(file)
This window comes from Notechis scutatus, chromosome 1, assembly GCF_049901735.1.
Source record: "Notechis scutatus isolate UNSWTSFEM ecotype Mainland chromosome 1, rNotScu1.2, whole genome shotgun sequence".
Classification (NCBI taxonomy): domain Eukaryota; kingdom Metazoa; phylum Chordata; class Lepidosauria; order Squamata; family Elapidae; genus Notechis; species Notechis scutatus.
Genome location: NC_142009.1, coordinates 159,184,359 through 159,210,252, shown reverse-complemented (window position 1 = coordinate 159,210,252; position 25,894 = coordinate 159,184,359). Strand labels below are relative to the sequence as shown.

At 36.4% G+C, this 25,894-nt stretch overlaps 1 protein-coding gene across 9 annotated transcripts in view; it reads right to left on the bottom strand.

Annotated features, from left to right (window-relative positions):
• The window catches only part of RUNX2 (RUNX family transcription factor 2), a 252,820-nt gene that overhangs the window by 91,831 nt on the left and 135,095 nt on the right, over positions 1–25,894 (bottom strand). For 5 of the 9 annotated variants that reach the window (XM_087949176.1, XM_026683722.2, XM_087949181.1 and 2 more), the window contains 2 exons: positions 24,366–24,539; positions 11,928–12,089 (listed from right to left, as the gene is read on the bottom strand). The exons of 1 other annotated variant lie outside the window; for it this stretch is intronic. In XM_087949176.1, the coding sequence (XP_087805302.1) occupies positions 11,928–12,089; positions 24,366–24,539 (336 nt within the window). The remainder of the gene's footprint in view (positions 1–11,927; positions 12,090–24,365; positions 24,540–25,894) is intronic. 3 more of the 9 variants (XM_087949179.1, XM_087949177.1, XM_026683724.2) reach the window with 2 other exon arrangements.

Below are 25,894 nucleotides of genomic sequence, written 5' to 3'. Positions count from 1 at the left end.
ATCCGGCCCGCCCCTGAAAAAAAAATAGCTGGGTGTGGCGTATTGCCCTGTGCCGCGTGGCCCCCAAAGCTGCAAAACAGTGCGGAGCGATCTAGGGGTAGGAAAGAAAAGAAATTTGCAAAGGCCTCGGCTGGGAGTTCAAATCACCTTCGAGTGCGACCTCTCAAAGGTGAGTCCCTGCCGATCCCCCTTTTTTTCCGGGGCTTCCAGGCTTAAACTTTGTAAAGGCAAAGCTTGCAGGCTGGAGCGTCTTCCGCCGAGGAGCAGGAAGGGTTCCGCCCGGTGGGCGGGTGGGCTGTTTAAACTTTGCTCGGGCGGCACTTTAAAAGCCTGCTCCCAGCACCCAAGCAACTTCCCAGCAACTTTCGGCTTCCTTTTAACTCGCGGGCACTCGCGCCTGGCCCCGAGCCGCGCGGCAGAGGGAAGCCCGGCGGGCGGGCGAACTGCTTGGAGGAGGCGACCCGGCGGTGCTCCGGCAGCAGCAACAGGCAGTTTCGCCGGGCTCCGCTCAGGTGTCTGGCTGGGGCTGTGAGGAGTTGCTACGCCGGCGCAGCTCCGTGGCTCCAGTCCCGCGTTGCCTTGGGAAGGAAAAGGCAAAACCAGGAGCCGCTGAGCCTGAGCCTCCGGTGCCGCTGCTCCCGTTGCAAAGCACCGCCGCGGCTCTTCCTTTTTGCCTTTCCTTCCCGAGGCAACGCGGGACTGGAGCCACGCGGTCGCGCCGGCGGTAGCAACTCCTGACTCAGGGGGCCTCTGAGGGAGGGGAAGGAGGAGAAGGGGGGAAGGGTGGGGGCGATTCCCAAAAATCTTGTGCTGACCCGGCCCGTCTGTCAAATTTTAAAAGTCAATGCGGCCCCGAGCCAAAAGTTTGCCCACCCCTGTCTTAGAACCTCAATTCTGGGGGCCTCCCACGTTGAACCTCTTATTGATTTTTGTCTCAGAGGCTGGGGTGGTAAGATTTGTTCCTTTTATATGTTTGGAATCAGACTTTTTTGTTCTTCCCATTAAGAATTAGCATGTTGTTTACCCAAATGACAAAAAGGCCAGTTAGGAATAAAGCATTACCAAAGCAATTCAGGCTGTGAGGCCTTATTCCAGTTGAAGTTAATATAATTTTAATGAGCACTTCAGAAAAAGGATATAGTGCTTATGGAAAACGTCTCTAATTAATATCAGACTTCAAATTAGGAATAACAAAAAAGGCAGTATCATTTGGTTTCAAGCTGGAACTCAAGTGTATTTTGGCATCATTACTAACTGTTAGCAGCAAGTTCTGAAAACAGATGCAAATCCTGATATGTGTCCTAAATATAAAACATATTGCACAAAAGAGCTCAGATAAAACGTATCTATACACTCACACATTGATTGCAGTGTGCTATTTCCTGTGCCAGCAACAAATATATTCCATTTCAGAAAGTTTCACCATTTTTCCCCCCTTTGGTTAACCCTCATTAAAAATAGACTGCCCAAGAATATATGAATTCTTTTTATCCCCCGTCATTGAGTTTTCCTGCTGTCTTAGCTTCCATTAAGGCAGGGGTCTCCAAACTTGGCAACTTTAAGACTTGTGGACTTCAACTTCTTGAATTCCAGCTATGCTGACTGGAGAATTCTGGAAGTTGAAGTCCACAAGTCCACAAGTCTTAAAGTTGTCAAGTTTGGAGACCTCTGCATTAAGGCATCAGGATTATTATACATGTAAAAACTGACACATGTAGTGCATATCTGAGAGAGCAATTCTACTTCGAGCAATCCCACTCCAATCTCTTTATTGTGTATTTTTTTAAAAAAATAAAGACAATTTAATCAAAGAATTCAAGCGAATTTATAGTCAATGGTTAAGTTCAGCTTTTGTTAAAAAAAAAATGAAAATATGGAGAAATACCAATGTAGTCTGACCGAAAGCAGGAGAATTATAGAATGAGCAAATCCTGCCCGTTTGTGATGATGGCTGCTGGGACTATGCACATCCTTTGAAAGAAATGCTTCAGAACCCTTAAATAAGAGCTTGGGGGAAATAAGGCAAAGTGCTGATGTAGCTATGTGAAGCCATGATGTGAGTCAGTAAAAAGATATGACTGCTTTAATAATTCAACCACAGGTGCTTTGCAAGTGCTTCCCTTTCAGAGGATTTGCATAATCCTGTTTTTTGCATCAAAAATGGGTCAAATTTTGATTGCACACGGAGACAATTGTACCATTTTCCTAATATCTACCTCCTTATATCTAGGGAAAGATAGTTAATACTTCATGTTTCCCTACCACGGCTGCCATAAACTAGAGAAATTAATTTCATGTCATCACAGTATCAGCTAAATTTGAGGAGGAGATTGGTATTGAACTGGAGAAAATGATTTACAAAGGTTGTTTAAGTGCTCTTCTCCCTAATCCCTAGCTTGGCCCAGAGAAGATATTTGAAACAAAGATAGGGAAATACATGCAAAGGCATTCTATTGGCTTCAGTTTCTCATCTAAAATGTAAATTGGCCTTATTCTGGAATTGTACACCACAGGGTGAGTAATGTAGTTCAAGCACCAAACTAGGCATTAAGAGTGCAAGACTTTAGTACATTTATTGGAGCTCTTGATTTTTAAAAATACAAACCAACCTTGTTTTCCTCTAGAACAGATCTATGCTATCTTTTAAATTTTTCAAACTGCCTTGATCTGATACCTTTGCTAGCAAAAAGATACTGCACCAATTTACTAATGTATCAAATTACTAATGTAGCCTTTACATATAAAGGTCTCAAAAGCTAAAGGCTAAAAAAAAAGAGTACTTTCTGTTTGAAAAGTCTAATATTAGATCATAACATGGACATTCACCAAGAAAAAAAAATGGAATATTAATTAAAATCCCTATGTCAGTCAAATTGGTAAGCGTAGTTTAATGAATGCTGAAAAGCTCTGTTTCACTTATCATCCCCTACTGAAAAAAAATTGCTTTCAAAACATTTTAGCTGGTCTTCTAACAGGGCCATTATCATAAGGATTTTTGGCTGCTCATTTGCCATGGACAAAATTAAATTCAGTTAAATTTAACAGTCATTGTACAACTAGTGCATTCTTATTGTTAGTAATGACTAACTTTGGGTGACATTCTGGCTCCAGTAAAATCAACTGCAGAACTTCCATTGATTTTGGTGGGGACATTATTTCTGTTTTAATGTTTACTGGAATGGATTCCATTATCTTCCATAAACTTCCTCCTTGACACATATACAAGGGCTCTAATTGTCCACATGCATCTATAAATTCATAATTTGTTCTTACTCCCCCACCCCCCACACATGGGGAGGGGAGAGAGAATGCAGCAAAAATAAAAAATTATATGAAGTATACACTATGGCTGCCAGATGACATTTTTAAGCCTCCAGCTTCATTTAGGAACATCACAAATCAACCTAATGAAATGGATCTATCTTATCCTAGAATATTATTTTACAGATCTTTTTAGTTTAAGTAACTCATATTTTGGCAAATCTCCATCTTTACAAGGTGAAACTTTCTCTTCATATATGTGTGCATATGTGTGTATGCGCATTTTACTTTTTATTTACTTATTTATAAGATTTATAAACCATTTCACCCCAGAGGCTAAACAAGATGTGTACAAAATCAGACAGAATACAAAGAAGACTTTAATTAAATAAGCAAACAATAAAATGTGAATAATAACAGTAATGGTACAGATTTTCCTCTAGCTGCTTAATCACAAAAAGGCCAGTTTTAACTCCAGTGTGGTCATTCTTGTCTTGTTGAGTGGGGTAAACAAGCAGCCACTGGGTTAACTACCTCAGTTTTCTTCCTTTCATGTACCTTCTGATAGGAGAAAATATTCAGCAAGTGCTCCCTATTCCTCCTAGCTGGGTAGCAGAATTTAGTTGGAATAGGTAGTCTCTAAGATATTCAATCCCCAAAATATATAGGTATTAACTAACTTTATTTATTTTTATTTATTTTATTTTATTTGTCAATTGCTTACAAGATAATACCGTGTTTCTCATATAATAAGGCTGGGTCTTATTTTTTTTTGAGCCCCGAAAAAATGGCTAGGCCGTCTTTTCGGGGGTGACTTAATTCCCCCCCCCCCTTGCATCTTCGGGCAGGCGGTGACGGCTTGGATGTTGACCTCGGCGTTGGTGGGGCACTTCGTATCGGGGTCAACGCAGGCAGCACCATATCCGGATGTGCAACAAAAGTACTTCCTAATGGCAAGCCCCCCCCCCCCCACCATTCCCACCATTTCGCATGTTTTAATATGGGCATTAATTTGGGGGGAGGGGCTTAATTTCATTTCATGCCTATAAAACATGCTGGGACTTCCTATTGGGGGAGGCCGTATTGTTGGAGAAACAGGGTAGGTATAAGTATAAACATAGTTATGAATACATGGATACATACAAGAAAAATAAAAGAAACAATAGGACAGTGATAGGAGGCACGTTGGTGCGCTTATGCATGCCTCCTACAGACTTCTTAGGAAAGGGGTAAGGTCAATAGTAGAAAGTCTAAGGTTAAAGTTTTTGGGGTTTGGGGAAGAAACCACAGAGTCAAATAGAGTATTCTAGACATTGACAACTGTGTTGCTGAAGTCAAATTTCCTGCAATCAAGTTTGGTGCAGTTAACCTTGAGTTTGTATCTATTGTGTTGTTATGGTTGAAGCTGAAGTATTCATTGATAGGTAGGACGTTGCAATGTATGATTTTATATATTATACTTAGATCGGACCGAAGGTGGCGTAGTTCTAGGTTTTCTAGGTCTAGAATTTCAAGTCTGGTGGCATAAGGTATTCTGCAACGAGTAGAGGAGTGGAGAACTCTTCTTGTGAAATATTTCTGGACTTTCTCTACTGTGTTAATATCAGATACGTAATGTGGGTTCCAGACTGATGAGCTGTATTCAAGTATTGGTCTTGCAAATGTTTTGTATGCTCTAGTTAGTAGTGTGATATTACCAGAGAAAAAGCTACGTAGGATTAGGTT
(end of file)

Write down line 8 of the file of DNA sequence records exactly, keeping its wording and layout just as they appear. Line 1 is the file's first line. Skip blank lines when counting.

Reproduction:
Below are 25,894 nucleotides of genomic sequence, written 5' to 3'. Positions count from 1 at the left end.